The kids who enter Oakland high schools this fall will need to complete the UC/CSU `a to g’ course requirements to graduate in 2015. A major shift, considering that less than half of the district’s 2009 grads had done so.
But a survey by Californians For Justice found that nearly 1 in 4 of students at Oakland High School didn’t know about those requirements, and that 30 percent had never met one-on-one with a counselor. A counselor quoted in the report, “No Knowledge, No College: Oakland Students Rising to the Challenge,” said there were four counselors for more than 1,800 students.
One section mentions a need for “additional staff support,” especially during high-volume times of the year. But the three student proposals don’t include hiring more counselors, or even preserving the number of counselors currently working in OUSD. Instead, they recommend peer-to-peer counseling, transcript reviews, having counselors give classroom presentations about `a to g,’ adding questions about college and career to the counselors’ appointment request form, launching a Facebook page and poster contest on the subject, and training teachers on the requirements.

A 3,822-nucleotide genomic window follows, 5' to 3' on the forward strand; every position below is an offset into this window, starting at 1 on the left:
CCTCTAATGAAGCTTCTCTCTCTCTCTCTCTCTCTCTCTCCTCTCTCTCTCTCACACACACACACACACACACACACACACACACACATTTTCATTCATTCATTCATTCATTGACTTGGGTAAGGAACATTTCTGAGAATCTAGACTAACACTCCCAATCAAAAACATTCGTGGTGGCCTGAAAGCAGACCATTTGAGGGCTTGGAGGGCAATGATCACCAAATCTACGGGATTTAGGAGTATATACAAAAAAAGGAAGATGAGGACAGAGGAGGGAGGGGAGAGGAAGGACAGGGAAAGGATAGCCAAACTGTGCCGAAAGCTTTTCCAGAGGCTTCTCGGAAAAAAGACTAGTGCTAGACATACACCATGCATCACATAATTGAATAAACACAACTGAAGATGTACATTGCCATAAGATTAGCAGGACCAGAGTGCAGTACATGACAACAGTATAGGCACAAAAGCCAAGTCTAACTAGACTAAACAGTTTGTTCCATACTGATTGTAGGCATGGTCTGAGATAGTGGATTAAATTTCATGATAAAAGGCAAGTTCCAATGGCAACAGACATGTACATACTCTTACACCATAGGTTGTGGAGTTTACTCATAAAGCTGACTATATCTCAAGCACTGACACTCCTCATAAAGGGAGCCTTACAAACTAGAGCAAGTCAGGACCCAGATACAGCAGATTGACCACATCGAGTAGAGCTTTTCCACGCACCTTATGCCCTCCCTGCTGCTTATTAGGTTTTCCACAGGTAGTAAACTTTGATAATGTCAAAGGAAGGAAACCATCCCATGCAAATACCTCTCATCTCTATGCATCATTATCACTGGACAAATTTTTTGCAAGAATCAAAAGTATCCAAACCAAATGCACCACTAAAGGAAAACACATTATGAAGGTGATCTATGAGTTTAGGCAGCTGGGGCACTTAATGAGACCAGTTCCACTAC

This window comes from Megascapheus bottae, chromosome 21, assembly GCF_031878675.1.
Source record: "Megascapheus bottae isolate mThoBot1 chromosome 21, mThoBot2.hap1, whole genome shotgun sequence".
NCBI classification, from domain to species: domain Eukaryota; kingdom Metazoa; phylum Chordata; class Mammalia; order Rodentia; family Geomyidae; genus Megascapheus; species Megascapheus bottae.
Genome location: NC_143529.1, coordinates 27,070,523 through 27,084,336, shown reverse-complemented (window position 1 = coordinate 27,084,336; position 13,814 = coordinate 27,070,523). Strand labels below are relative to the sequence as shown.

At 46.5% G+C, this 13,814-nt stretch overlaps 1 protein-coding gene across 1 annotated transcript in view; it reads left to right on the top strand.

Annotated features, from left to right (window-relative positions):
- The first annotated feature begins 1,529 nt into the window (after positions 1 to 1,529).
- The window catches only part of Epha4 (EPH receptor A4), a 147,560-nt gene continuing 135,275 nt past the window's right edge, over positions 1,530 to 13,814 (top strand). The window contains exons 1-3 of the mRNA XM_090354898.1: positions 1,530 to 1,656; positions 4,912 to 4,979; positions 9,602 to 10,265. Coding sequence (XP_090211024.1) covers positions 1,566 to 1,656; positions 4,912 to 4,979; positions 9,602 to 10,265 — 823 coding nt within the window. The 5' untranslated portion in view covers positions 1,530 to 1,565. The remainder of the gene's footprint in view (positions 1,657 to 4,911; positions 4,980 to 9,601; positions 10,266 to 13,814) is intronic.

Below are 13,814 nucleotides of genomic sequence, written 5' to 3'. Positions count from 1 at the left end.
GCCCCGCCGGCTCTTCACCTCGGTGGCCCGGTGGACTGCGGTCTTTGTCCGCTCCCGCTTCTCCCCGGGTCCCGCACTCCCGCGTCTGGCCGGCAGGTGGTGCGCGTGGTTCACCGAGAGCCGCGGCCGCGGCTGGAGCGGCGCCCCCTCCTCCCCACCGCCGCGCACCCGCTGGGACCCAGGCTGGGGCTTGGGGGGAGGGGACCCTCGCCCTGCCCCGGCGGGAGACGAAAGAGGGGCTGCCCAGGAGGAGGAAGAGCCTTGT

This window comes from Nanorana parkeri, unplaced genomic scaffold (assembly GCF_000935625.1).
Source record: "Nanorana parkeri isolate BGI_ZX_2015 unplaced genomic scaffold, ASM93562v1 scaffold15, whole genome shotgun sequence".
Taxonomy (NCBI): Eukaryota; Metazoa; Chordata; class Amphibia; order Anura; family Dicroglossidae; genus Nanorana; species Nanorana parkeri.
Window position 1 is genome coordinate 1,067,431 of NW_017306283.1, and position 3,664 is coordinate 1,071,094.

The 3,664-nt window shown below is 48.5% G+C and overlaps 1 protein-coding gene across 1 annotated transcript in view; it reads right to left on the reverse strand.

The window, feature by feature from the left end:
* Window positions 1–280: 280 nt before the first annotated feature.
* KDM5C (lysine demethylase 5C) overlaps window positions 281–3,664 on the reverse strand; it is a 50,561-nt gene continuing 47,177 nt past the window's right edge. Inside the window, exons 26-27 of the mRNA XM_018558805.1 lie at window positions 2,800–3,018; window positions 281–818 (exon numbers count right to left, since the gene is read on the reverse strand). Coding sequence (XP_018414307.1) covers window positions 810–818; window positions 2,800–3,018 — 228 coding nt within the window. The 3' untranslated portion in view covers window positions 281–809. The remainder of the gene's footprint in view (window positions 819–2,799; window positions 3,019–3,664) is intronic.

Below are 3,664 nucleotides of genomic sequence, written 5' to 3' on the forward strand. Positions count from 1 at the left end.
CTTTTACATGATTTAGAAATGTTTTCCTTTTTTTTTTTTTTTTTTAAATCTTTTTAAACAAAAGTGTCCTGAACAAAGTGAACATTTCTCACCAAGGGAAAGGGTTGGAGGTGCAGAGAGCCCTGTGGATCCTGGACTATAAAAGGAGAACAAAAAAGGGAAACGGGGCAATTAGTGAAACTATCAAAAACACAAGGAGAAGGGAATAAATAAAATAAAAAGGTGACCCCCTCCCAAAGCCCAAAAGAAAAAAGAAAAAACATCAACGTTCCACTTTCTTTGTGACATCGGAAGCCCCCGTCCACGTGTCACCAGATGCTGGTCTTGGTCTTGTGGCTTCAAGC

Are those kinds of things in place at other high schools in the East Bay? What else is — or should be — happening at high schools to prepare for the new graduation requirements? Do you think OUSD can make the switch smoothly with the number of counselors it has (or less, if the district eliminates up to nine full-time counseling positions)?